Tracy and Cpl Bill Kerr (triple amputee) watch as wreaths are laid on Remembrance Day. Ontario lawyers moved by the stories of Canada’s wounded soldiers like Bill Kerr, say they’ll represent injured veterans for free.

But two of the elements are taxable, it noted.

"The regulations will therefore result in increased tax revenues of $40.4 million, which will benefit Canadians and the Canadian economy."

It also suggests that improving treatment of veterans may enhance Canada's international reputation.  That the aid enhancement isn't what it seems, at least in the short term, elicited a frustrated sigh from former veterans' ombudsman Pat Stogran, an outspoken critic of the current veterans' charter and the promised changes.  He called the $2-billion promise "smoke and mirrors."

"I find it all very demoralizing," he said.

"Thankfully it's not my kid who is suffering, thankfully it is not me who is suffering."

Sean Bruyea, a veteran whose battle with the government became a celebrated case after his confidential medical and financial information found its way into a minister's briefing notes, said the timing around posting the regulations was suspicious.

Sean Bruyea is every complacent politician's and senior bureaucrat's worst nightmare — a decorated former intelligence officer who, being disabled himself in the course of serving his country, was able to spend years studying the inner machinations of Veterans Affairs Canada.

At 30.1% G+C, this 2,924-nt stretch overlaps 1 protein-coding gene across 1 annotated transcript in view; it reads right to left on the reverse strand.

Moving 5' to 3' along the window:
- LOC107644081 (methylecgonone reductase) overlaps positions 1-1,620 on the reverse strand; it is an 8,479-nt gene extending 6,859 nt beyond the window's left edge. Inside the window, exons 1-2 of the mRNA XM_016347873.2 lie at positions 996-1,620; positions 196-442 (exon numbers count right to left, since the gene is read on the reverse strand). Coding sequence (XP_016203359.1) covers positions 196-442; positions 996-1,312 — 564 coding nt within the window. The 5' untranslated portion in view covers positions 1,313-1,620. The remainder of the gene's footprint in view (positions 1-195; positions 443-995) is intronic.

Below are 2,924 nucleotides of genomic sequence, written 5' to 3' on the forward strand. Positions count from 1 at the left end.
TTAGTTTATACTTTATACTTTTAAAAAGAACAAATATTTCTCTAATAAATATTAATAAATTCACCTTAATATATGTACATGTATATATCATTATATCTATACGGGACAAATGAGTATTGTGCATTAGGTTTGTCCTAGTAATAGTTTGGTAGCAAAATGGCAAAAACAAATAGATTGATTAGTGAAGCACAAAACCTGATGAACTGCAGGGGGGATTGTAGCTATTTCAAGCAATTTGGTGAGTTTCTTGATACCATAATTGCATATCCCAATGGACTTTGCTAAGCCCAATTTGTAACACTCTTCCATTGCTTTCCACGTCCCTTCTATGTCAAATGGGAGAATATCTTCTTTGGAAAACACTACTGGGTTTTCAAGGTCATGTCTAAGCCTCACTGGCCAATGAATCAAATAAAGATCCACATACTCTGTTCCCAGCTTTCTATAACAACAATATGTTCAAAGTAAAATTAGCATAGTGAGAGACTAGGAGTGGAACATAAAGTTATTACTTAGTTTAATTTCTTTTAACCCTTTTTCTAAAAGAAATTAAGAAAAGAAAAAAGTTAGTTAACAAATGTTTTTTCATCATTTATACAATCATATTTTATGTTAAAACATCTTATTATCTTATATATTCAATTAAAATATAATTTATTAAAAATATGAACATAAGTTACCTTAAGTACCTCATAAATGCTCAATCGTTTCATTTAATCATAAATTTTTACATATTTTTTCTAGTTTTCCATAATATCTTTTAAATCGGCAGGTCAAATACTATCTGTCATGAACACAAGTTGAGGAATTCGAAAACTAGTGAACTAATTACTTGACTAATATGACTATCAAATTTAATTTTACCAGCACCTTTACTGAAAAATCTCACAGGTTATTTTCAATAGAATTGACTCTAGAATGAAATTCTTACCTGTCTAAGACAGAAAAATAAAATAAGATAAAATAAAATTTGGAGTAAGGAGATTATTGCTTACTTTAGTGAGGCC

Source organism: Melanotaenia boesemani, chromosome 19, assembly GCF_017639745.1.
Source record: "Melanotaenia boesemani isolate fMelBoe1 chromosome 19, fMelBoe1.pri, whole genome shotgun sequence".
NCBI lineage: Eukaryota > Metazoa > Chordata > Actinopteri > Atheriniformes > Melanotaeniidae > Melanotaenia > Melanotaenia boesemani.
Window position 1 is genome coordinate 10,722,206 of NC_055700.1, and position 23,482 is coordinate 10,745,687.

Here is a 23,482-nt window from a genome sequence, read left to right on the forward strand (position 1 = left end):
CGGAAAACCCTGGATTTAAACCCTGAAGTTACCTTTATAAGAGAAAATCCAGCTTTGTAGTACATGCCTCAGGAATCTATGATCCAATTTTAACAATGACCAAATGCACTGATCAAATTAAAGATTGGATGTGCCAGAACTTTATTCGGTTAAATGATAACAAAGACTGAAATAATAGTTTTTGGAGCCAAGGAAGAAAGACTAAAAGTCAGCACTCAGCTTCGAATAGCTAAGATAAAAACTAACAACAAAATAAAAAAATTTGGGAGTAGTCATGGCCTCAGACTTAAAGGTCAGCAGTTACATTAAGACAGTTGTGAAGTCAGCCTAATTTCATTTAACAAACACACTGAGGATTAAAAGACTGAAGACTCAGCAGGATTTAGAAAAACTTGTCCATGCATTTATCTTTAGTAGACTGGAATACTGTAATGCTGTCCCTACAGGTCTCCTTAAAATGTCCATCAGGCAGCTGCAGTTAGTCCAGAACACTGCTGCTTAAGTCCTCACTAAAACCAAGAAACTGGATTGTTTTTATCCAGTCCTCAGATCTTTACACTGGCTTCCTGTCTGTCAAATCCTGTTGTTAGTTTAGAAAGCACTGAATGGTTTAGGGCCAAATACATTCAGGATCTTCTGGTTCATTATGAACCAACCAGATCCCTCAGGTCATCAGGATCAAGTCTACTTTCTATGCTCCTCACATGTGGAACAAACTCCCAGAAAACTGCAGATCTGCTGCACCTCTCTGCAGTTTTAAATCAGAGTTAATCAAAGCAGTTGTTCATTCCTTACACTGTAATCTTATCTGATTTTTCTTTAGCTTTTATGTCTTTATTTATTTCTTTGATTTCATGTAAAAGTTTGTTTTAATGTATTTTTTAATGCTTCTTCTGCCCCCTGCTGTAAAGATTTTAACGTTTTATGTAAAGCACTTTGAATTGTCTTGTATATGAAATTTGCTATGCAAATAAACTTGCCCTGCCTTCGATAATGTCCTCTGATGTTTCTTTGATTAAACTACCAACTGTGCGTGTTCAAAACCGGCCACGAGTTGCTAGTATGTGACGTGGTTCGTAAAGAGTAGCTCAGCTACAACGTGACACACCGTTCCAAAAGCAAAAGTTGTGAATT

As a journalist and former intelligence officer myself, it was no real surprise to discover that senior officials in the department of veterans affairs somehow accessed and discussed Bruyea's personal medical information — right up to the minister's office — without his knowledge or consent.

The original $2-billion pledge was made at a time when sustained criticism over how veterans were treated was about to become an issue of national public debate, but the announcement effectively silenced it, he said.

Posting these latest regulatory changes in the middle of summer does that all over again -- and follows a disturbing trend.  In 2005, the government announced over the Christmas holiday and during an election that it was switching to a lump-sum payment for disabilities, he said.

That decision is still a major sore point among veterans, and one they had hoped would be addressed in the latest changes but was still not resolved to their satisfaction.

"They're doing this in the middle of summer so that no one can respond to these," Bruyea said.

Cpl. Ryan Elrick, a Canadian soldier who lost his legs in Afghanistan, is taking the federal government to court, saying the policy known as Universality of Service is discriminatory and unconstitutional. Elrick spent three years training as an intelligence officer following his wounding but has since been discharged from the military due to the policy, which states that all soldiers must be able to go into combat.

"These are bureaucrats that absolutely want to do everything possible to deny veterans a say in what their destiny is."  Blaney's spokeswoman said the regulations were posted over the summer because the Act only received royal assent in the spring, and the government wanted to move ahead with the process as quickly as possible so that veterans could take advantage of the program.

No comments:

Post a Comment